It’s tough to get an idea of where you should be putting all your effort at the beginning but once I found my stride I started winning fights (Hint: Cardio, Cardio, Cardio , Spar – then rest for at least 2 weeks before the fight to ensure he’s fresh). Take the time with you created fighter – Some people will try to burn through the game by going intense and it may work but where the fun? It’s more calculated when you really think about what kind of fighter you want to be.
With more victories come more sponsorships and “Cred” meaning you move up the rankings and get gym upgrades to help you attain the level of supremacy we all want. When your fighter just can’t seem to keep up, this is when it’s time to make like Chuck Liddell and walk away like the pro that you are but fear not. The fighter may be retired but he can still be used in exhibitions and online.
Online fights are fun. It’s interesting to see how other players built their player and most are good with giving you tips of how they created them. One of the things I wasn’t particularly happy with was the interface by which you host a match for you and a friend. It’s kind of confusing at 1st and I found myself fumbling around trying to figure out how to invite someone. Setting up a rematch is equally confusing and you need to hit start and offer up a rematch after the fight is done and you’re already out. Last night I also noticed a considerable amount of lag but figured it could either be my connection or day one server jitters. One of the fights I was in was so laggy, it was unplayable but after reestablishing a new fight it was much better.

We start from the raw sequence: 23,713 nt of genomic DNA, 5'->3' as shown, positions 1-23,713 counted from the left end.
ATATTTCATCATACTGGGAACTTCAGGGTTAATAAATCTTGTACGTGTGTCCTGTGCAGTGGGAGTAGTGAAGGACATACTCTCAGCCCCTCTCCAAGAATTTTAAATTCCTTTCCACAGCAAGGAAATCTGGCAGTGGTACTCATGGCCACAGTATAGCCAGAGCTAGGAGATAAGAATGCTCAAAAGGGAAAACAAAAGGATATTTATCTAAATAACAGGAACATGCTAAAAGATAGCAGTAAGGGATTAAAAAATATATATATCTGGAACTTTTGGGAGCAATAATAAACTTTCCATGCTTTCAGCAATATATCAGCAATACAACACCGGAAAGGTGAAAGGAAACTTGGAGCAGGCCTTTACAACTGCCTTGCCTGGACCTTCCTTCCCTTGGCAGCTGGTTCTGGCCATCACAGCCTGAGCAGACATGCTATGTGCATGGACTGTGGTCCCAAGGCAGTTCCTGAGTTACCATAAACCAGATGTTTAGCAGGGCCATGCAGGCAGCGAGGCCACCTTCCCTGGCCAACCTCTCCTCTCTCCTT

The graphics are fantastic and the guys at THQ/Yukes should be extremely proud of this accomplishment because really captured the spirit and mannerisms of each fighter to an almost photorealistic quality it’s easy to get lost gazing at Arianny or Edith’s ….ermm… eyes as they walk down the steps with the ring cards in hand. The game features the voices of Joe Rogan and Mike GoldBerg as your color commentary but I found them to be just a little annoying to a degree. This isn’t exactly a deal breaker but they do tend to repeat themselves many times in the duration of a single fight.
I do fear that the casual players may find themselves a little overwhelmed at the number of moves in each fighter’s repertoire. To those people I suggest you spend just a little amount of time in the tutorial and you will see just how surprisingly smooth and fluid the controls really are. This is a damn good game and is sure to please even the most rabid fan despite some of the minor issues. THQ and Yukes have really delivered a true UFC fighting experience.
- Smooth fluid controls: For a game that utilizes so many different button combinations, it works well
- Stunning Graphics: Beautiful models (hello ring girls)and fluid animation
- Career Mode: Deep, engaging and lots of fun
- UFC roster: Large and each fighter really feels different
- They’ve really set themselves a great platform to build upon
- Online play: Laggy and less than intuitive interface – too many menus
- Commentary: Heard the same line too many times in a single round
Feed Your Console gives UFC 2009 Undisputed: 8 out of 10